Social Network Data Distillation Services for Urban Spaces
The talk presents the case for social network data distillation services that enable exploitation of social networks as observers of the physical world. Early experiences with the application of such services in urban spaces are described. According to the United Nations, today, 54% of the world population lives in cities. This percentage will increase to 66% by 2050. Arguably, humans are some of the most versatile and widely deployed “sensors” in urban spaces. They are the owners and users of “smart things” on the Internet of Things; the survivors and first-responders in post-disaster operations; the commuters in intelligent transportation applications; and the witnesses of suspicious activity in national security scenarios. These individuals may therefore relay important information on day-to-day city operation and unusual events. Social sources already volunteer over 500 million tweets and over 70 million Instagram photos per day, among many other social network outlets. This information overload motivates the development of automated services that distill a manageable amount of actionable information from large amounts of low-quality data. The talk presents initial experiences with such information distillation services that summarize social network feeds.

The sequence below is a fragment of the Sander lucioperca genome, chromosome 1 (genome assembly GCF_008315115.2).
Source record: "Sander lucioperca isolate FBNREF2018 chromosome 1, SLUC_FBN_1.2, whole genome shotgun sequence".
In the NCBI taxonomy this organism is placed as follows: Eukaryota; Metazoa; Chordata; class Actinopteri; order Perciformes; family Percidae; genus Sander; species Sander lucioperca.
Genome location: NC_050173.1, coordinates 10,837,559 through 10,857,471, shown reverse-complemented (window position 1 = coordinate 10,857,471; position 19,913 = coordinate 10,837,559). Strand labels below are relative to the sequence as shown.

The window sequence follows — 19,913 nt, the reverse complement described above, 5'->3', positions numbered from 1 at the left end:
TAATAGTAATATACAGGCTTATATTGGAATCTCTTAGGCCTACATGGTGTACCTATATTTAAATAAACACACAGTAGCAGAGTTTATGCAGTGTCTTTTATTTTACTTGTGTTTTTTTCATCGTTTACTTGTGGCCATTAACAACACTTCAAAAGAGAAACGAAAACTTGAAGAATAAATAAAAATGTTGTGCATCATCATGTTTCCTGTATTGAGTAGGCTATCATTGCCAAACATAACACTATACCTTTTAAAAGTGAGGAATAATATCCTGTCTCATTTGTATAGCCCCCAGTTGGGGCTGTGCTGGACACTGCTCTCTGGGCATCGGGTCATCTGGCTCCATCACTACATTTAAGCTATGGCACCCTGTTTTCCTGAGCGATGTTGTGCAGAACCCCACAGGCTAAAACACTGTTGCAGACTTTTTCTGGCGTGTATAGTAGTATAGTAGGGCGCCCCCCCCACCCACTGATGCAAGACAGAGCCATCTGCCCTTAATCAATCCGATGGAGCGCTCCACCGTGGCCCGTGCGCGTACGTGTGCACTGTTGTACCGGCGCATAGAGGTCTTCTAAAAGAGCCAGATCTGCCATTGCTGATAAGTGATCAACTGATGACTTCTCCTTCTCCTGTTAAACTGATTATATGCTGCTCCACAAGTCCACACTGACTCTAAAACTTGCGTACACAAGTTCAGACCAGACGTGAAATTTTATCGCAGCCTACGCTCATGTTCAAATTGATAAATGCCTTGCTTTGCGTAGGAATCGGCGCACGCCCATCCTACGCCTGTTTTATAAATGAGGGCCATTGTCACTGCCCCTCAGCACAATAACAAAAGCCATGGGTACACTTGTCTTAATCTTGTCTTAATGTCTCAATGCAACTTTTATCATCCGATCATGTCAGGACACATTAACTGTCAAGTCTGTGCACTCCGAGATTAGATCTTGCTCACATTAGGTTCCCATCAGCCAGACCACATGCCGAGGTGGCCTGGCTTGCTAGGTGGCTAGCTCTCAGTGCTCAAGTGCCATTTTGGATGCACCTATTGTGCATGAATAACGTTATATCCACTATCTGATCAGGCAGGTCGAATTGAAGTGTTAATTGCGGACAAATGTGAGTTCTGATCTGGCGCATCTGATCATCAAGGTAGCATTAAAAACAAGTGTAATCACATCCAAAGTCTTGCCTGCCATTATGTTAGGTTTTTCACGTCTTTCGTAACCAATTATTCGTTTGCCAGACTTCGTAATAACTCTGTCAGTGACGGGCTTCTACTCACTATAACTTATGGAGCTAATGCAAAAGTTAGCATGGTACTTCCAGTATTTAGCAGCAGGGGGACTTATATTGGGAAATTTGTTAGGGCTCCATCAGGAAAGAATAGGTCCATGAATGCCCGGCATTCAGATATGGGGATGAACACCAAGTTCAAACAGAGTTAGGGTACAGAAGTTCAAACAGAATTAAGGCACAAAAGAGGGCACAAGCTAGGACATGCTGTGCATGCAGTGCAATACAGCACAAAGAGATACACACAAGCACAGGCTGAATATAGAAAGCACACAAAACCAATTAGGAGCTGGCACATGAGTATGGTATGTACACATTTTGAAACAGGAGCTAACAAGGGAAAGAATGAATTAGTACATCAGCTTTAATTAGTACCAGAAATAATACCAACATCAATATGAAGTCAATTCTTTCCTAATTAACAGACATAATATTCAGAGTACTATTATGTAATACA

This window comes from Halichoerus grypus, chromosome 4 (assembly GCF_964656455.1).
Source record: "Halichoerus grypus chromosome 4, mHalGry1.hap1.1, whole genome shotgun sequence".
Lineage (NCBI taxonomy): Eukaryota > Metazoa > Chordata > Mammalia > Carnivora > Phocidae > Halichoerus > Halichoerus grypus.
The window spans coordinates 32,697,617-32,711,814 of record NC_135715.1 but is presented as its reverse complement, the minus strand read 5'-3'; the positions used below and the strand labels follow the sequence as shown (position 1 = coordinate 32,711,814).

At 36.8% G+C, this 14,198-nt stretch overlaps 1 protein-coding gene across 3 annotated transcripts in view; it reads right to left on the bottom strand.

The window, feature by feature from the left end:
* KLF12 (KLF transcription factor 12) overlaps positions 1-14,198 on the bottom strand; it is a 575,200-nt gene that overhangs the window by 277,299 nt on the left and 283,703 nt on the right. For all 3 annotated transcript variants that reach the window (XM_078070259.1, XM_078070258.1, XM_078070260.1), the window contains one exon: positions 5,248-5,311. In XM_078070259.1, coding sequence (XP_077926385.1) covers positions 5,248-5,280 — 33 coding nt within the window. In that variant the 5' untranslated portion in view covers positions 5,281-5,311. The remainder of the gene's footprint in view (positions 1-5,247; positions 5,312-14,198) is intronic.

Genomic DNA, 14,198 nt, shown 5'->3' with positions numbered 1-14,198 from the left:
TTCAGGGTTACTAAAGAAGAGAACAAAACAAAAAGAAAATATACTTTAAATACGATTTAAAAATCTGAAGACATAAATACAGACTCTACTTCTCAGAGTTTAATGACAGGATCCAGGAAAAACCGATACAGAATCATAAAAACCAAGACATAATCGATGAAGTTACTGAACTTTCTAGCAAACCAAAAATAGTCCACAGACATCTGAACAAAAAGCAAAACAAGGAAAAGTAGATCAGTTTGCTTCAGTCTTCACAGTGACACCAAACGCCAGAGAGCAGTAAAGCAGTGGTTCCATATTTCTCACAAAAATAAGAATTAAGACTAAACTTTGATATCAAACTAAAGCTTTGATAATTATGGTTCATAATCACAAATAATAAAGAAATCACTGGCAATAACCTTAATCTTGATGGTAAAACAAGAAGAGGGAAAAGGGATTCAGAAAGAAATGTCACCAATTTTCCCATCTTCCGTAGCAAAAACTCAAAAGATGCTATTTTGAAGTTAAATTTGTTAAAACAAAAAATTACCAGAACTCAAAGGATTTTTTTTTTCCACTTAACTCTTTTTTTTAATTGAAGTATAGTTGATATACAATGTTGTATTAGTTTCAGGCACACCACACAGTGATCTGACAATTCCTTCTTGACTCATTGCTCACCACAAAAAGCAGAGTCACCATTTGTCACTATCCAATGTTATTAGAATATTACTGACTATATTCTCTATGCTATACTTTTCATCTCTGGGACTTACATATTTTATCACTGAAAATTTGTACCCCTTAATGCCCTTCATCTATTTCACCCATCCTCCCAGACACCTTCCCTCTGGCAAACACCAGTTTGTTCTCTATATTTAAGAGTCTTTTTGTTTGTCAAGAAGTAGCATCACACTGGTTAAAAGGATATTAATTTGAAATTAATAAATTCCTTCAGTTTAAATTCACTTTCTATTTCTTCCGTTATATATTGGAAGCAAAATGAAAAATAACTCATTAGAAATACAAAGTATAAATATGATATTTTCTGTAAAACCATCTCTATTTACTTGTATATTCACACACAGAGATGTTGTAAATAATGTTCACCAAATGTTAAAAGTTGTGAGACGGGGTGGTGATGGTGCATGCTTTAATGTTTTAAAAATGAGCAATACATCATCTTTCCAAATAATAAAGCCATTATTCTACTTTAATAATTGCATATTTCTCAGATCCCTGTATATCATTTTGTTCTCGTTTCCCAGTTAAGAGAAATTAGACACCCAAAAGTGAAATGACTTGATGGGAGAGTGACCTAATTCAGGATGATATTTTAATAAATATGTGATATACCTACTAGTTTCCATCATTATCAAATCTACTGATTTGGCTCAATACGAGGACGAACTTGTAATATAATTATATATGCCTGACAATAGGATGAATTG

Tarek Abdelzaher received his B.Sc. and M.Sc. degrees in Electrical and Computer Engineering from Ain Shams University, Cairo, Egypt, in 1990 and 1994 respectively. He received his Ph.D. from the University of Michigan in 1999 on Quality of Service Adaptation in Real-Time Systems. He has been an Assistant Professor at the University of Virginia, where he founded the Software Predictability Group. He is currently a Professor and Willett Faculty Scholar at the Department of Computer Science, the University of Illinois at Urbana Champaign. He has authored/coauthored more than 170 refereed publications in real-time computing, distributed systems, sensor networks, and control. He is an Editor-in-Chief of the Journal of Real-Time Systems, and has served as Associate Editor of the IEEE Transactions on Mobile Computing, IEEE Transactions on Parallel and Distributed Systems, IEEE Embedded Systems Letters, the ACM Transaction on Sensor Networks, and the Ad Hoc Networks Journal. He chaired (as Program or General Chair) several conferences in his area including RTAS, RTSS, IPSN, Sensys, DCoSS, ICDCS, and ICAC. Abdelzaher’s research interests lie broadly in understanding and influencing performance and temporal properties of networked embedded, social and software systems in the face of increasing complexity, distribution, and degree of interaction with an external physical environment. Tarek Abdelzaher is a recipient of the IEEE Outstanding Technical Achievement and Leadership Award in Real-time Systems (2012), the Xerox Award for Faculty Research (2011), as well as several best paper awards. He is a member of IEEE and ACM.